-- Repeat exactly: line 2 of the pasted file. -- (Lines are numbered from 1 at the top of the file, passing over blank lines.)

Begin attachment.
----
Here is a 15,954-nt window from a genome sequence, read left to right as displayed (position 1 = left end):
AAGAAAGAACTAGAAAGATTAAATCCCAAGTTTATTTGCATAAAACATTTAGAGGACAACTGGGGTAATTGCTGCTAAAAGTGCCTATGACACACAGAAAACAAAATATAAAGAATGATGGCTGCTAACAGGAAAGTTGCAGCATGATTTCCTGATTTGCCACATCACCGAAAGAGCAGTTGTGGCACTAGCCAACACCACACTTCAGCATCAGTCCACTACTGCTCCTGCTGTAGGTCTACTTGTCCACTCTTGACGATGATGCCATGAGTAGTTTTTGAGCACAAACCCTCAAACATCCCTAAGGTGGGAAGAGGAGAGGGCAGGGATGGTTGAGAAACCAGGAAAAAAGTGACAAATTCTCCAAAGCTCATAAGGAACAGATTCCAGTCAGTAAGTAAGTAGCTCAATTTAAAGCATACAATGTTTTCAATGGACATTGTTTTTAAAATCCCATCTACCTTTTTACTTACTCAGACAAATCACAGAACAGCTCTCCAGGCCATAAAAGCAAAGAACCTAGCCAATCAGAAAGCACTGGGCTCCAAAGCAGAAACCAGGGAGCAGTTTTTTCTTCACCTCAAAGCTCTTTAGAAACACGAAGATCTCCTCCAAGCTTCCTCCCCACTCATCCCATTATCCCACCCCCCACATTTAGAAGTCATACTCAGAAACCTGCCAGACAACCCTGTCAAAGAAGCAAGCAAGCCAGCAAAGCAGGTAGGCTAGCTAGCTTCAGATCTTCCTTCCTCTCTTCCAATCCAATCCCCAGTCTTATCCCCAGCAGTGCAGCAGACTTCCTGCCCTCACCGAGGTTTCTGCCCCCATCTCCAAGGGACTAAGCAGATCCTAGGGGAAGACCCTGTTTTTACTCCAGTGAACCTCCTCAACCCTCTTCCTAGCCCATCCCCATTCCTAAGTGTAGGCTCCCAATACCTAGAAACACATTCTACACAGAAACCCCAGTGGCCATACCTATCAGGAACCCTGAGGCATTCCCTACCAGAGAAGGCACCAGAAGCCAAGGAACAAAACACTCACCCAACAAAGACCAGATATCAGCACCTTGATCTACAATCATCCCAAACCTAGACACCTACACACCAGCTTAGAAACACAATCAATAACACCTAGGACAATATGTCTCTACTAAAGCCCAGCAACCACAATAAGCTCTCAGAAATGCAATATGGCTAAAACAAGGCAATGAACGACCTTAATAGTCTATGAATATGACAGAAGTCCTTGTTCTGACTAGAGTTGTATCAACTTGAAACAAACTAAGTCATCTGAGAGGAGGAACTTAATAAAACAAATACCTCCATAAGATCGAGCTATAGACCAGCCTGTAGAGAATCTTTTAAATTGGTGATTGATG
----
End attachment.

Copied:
AAGAAAGAACTAGAAAGATTAAATCCCAAGTTTATTTGCATAAAACATTTAGAGGACAACTGGGGTAATTGCTGCTAAAAGTGCCTATGACACACAGAAAACAAAATATAAAGAATGATGGCTGCTAACAGGAAAGTTGCAGCATGATTTCCTGATTTGCCACATCACCGAAAGAGCAGTTGTGGCACTAGCCAACACCACACTTCAGCATCAGTCCACTACTGCTCCTGCTGTAGGTCTACTTGTCCACTCTTGACGATGATGCCATGAGTAGTTTTTGAGCACAAACCCTCAAACATCCCTAAGGTGGGAAGAGGAGAGGGCAGGGATGGTTGAGAAACCAGGAAAAAAGTGACAAATTCTCCAAAGCTCATAAGGAACAGATTCCAGTCAGTAAGTAAGTAGCTCAATTTAAAGCATACAATGTTTTCAATGGACATTGTTTTTAAAATCCCATCTACCTTTTTACTTACTCAGACAAATCACAGAACAGCTCTCCAGGCCATAAAAGCAAAGAACCTAGCCAATCAGAAAGCACTGGGCTCCAAAGCAGAAACCAGGGAGCAGTTTTTTCTTCACCTCAAAGCTCTTTAGAAACACGAAGATCTCCTCCAAGCTTCCTCCCCACTCATCCCATTATCCCACCCCCCACATTTAGAAGTCATACTCAGAAACCTGCCAGACAACCCTGTCAAAGAAGCAAGCAAGCCAGCAAAGCAGGTAGGCTAGCTAGCTTCAGATCTTCCTTCCTCTCTTCCAATCCAATCCCCAGTCTTATCCCCAGCAGTGCAGCAGACTTCCTGCCCTCACCGAGGTTTCTGCCCCCATCTCCAAGGGACTAAGCAGATCCTAGGGGAAGACCCTGTTTTTACTCCAGTGAACCTCCTCAACCCTCTTCCTAGCCCATCCCCATTCCTAAGTGTAGGCTCCCAATACCTAGAAACACATTCTACACAGAAACCCCAGTGGCCATACCTATCAGGAACCCTGAGGCATTCCCTACCAGAGAAGGCACCAGAAGCCAAGGAACAAAACACTCACCCAACAAAGACCAGATATCAGCACCTTGATCTACAATCATCCCAAACCTAGACACCTACACACCAGCTTAGAAACACAATCAATAACACCTAGGACAATATGTCTCTACTAAAGCCCAGCAACCACAATAAGCTCTCAGAAATGCAATATGGCTAAAACAAGGCAATGAACGACCTTAATAGTCTATGAATATGACAGAAGTCCTTGTTCTGACTAGAGTTGTATCAACTTGAAACAAACTAAGTCATCTGAGAGGAGGAACTTAATAAAACAAATACCTCCATAAGATCGAGCTATAGACCAGCCTGTAGAGAATCTTTTAAATTGGTGATTGATG